In photos: Record-breaking NASA astronaut Peggy Whitson

Woman strong


Celebrating International Women's Day a little early in February of 2017, ESA's Thomas Pesquet has some fun with astronaut Peggy Whitson munching on some space-grown lettuce and expresses how much he appreciates being on a team.

Working hard


During an extravehicular activity on November 24, 2007, astronaut Peggy Whitson, Expedition 16 commander and her crewmate Daniel Tani, flight engineer aide in construction of the International Space Station. The over seven-hour spacewalk had them continue fitting the Harmony node outside the Destiny laboratory in its new position.

Practice and learn


At the Neutral Buoyancy Laboratory near the Johnson Space Center, astronaut Peggy Whitson, Expedition Five flight engineer, practices an emergency bailout training session on July 12, 2001. United Space Alliance crew trainer David Pogue and Johnson Engineering diver Marquis Gibbs assist.

Getting it done


A January 6, 2017, spacewalk during Expedition 50 took NASA astronauts Peggy Whitson and Shane Kimbrough to new heights on the ISS. They successfully completed the initial mission of installing new adapter plates and connecting electoral connections for three new lithium-ion batteries. They also took a photo survey of the Alpha Magnetic Spectromer, executing some get-ahead tasks as well.

Breaking down barriers


Now astronaut Peggy Whitson, pictured here as Expedition 5 flight engineer in November 2001, held several different roles at NASA beginning in 1989 before beginning her journey as an astronaut in 1996. She has flown to the International Space Station three times as of November of 2017 and she holds the record for most days spent in space by a woman.

Doing what she went to do


Between the Harmony node and Destiny laboratory, astronaut Peggy Whitson, Expedition 16 commander, worked aboard the International Space Station on January 6, 2017.

Constructing the ISS


November 24, 2007 during Expedition 16, astronaut Peggy Whitson, commander for the mission, performed an EVA with her crewmate Shane Kimbrough. Before this expedition Whitson has completed six successful spacewalks.

Big smile


Inside the Destiny laboratory on the International Space Station, NASA astronaut Peggy Whitson, Expedition 16 commander, enjoys floating around.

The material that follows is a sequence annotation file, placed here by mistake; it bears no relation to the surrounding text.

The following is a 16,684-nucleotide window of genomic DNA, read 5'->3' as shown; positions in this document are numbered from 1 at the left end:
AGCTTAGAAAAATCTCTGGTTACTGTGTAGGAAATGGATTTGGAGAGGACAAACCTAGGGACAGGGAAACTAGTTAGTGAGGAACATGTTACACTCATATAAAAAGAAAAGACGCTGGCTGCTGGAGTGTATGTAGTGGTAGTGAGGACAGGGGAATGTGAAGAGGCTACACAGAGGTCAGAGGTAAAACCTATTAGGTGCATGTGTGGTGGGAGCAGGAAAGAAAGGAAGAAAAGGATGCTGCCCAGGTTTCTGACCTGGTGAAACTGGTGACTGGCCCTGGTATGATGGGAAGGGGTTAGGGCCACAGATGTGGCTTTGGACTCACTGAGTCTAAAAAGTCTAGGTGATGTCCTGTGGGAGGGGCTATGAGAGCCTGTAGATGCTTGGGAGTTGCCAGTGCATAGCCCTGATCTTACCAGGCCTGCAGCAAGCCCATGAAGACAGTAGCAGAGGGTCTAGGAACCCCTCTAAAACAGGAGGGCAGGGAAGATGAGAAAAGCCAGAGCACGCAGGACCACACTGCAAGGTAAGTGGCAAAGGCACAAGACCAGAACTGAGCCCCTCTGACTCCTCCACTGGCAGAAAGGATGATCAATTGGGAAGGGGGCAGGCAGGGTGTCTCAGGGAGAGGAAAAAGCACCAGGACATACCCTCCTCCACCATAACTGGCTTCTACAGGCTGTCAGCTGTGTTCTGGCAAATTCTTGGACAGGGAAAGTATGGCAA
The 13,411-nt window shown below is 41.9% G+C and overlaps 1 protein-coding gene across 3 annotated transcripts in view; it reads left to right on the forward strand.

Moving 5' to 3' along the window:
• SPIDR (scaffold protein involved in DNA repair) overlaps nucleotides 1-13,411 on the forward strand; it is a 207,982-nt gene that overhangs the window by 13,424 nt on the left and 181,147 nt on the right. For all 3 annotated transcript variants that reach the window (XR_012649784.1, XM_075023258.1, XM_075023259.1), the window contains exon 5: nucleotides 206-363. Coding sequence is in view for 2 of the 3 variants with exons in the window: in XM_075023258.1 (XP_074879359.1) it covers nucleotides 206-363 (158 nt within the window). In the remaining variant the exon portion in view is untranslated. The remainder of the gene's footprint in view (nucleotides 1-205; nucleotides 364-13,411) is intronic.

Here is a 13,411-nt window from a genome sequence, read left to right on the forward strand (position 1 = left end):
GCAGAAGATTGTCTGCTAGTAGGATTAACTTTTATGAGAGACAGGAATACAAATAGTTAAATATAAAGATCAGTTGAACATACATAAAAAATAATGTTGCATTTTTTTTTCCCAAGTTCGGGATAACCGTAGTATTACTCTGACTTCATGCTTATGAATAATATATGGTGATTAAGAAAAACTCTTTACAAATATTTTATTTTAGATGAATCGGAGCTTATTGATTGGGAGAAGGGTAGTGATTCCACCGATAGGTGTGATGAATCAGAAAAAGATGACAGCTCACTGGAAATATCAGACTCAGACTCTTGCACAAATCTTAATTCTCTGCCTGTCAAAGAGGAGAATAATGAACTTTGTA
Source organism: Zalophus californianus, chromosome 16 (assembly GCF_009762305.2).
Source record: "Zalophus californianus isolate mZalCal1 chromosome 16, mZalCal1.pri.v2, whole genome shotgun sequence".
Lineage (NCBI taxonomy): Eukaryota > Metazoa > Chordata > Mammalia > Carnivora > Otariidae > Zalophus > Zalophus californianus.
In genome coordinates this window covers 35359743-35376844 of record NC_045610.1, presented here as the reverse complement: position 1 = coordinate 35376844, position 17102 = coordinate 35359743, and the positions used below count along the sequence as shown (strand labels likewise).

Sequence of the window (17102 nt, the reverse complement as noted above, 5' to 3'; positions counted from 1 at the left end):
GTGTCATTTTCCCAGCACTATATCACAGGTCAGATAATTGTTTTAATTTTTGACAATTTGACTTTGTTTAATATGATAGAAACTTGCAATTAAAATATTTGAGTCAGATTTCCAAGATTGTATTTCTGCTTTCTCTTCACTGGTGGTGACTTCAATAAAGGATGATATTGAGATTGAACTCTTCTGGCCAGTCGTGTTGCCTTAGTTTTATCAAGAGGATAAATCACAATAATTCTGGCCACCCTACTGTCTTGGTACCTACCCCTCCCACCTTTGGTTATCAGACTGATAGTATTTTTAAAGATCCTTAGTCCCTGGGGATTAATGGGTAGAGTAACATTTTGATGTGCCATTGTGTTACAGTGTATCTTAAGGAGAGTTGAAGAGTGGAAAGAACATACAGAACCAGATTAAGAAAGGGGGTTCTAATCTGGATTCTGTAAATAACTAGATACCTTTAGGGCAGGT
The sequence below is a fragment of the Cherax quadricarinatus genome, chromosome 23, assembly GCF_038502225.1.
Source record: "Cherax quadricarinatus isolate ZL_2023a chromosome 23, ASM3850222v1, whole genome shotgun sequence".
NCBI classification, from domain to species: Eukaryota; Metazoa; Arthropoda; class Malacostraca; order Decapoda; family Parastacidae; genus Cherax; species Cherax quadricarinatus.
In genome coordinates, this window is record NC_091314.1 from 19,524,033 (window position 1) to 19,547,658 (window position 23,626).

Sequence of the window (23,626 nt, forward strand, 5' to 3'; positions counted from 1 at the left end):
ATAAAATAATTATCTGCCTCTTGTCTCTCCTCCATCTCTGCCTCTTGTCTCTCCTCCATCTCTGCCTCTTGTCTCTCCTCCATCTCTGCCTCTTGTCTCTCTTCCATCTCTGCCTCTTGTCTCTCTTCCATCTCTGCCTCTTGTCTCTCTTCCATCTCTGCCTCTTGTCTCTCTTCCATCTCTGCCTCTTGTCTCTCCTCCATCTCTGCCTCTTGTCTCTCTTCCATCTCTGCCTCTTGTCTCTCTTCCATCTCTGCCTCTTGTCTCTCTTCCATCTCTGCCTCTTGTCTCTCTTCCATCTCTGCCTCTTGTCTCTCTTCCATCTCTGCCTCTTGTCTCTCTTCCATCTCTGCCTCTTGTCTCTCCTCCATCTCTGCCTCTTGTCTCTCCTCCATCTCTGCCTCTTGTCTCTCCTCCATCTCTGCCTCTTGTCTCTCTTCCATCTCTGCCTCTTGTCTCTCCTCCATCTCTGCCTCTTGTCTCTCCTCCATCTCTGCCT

Fantastic job


As construction continued on the ISS, astronaut Peggy Whitson, Expedition 16 commander, completed an extravehicular activity session with cosmonaut Yuri I. Malenchenko, flight engineer for Russia's Federal Space Agency. The pair arranged to relocate the Pressurized Mating Adapter 2 and the future move of the Harmony node to its final ISS home.

Important research


Aboard the International Space Station in the Destiny laboratory, NASA astronaut Peggy Whitson, Expedition 16 commander, prepares to document the Capillary Flow Experiment Vane Gap-1. The equipment sits on the Maintenance Work Area. The experiment records the flow of fluid, specifically capillary phenomena, under the effects of microgravity.

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Hanneke Weitering
Contributing expert

Hanneke Weitering is a multimedia journalist in the Pacific Northwest reporting on the future of aviation at and Aviation International News and was previously the Editor for Spaceflight and Astronomy news here at As an editor with over 10 years of experience in science journalism she has previously written for Scholastic Classroom Magazines, MedPage Today and The Joint Institute for Computational Sciences at Oak Ridge National Laboratory. After studying physics at the University of Tennessee in her hometown of Knoxville, she earned her graduate degree in Science, Health and Environmental Reporting (SHERP) from New York University. Hanneke joined the team in 2016 as a staff writer and producer, covering topics including spaceflight and astronomy. She currently lives in Seattle, home of the Space Needle, with her cat and two snakes. In her spare time, Hanneke enjoys exploring the Rocky Mountains, basking in nature and looking for dark skies to gaze at the cosmos.